In a possible first, a giant, faraway planet may have been caught in the act of growing moons.
Seen in an image from the ALMA Observatory in Chile, the young planet orbits a small star roughly 370 light-years away, and it appears to be swaddled in a dusty, gassy disk—the exact type of structure scientists think produced Jupiter’s many moons billions of years ago. (Tour the moons of our solar system with our interactive atlas.)
“It’s certainly plausible that giant planets could have giant moon-forming disks around them,” says Stanford University’s Bruce Macintosh of the observation, published this week in The Astrophysical Journal Letters. “It’s an intriguing and quite possible result.”
Sean Andrews of the Harvard-Smithsonian Center for Astrophysics agrees, adding that he is optimistic that the image is a first of its kind.
“If the result holds up,” he says “this will be an important ‘first strike.’”
Spin right ‘round
Astronomers have seen many similar dusty clouds surrounding stars. Called circumstellar disks, these structures are the milieu in which planets form—although the exact process by which worlds emerge from the dust is unknown. In some cases, astronomers think they can see newborn planets plowing lanes into these circumstellar disks, and ALMA has captured many images of these nascent planetary fingerprints.
But until now, no one had seen a dusty disk surrounding a planet itself; it’s hard enough to directly image planets beyond our solar system, let alone see the diffuse clouds of debris hugging younger, giant worlds.
Isella and his colleagues studied one dust-encircled star system, called PDS 70, using data gathered in 2017 by ALMA, an array of 66 radio dishes sprinkled over a patch of the Atacama desert. The star system includes a Jupiter-size planet called PDS 70b, which has vacuumed up a gap in the dusty shroud surrounding its small, six-million-year-old home star. Another planet, called PDS 70c, traces a path near the inner edge of the gap, at roughly the same distance from its star as Neptune is from the sun.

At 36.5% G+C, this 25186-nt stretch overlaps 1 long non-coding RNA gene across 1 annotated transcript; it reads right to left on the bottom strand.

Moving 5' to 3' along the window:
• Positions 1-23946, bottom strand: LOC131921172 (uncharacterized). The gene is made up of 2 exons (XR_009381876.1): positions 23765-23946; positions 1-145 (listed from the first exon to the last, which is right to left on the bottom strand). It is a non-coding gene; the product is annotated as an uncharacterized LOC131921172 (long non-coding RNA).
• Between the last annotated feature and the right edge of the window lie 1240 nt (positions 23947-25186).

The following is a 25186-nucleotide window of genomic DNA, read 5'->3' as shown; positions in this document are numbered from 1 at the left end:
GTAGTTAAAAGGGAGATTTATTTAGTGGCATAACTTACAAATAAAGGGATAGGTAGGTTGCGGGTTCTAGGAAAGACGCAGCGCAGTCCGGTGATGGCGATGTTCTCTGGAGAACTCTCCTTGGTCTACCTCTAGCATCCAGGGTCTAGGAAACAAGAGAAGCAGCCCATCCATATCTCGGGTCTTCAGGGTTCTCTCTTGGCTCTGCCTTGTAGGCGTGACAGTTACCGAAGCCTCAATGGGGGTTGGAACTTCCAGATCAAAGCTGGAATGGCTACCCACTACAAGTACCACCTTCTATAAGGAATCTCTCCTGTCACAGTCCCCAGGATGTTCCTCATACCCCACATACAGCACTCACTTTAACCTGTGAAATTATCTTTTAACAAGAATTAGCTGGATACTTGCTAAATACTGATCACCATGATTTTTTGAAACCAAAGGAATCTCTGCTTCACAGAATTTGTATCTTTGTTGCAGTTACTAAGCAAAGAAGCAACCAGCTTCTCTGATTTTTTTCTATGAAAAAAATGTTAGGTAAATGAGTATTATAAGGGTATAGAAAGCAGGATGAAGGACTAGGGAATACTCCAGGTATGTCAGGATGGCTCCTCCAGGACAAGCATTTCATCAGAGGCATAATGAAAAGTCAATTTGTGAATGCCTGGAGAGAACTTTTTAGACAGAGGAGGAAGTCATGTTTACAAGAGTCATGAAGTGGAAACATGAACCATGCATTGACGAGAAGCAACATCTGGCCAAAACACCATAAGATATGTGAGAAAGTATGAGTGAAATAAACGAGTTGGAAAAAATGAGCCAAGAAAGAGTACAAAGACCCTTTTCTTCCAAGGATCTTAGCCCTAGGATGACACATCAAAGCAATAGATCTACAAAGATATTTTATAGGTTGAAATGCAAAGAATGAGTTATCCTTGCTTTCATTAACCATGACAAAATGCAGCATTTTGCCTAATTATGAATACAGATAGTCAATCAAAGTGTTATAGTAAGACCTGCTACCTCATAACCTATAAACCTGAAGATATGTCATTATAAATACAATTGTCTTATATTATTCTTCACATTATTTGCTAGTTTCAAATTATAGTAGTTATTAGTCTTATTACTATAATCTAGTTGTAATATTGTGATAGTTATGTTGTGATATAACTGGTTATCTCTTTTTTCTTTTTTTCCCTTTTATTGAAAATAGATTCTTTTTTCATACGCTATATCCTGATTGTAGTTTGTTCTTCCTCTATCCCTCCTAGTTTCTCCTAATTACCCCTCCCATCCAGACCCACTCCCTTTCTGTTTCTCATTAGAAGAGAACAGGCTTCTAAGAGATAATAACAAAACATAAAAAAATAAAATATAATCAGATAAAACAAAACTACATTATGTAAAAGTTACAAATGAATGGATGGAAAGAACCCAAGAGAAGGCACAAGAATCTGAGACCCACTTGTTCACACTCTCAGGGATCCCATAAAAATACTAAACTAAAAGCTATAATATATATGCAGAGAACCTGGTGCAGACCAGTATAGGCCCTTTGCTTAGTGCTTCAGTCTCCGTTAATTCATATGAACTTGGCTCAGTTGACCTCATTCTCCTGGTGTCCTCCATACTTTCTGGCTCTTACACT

Initially, the hazy area around PDS 70c looked like a faint arm of gas. But this year, when the team reprocessed the ALMA data using a slightly different method, the irregularities resolved into a dust ring. Isella and his colleagues interpret the newly processed image as depicting a circumplanetary debris disk, the type of structure from which moons grow and burgeoning planets siphon material.
“We believe that Jupiter’s moons formed in a disk around the young Jupiter, and that circumplanetary disks play an important role in the formation of planets,” he says.
Straight to the point
But it’s not a rock-solid detection yet.
“There are certainly some puzzling aspects of these results,” Andrews says. He notes inconsistencies between observations made at different wavelengths, which produce slightly different images of the disk swirling around the star. When viewed by ALMA, that disk clearly contains a point source that looks like a planet: PDS 70c. But when studied in shorter, infrared wavelengths, that point source becomes much more diffuse.
“The environment around ‘c’ appears pretty complicated,” Andrews says.
Isella notes that “the ALMA detection is quite faint,” and he says that the team is working on confirming their result with additional observations.
“We have an ongoing ALMA program to re-observe this system and measure the orbital motion of the circumplanetary disk,” he says. “So, stay tuned.”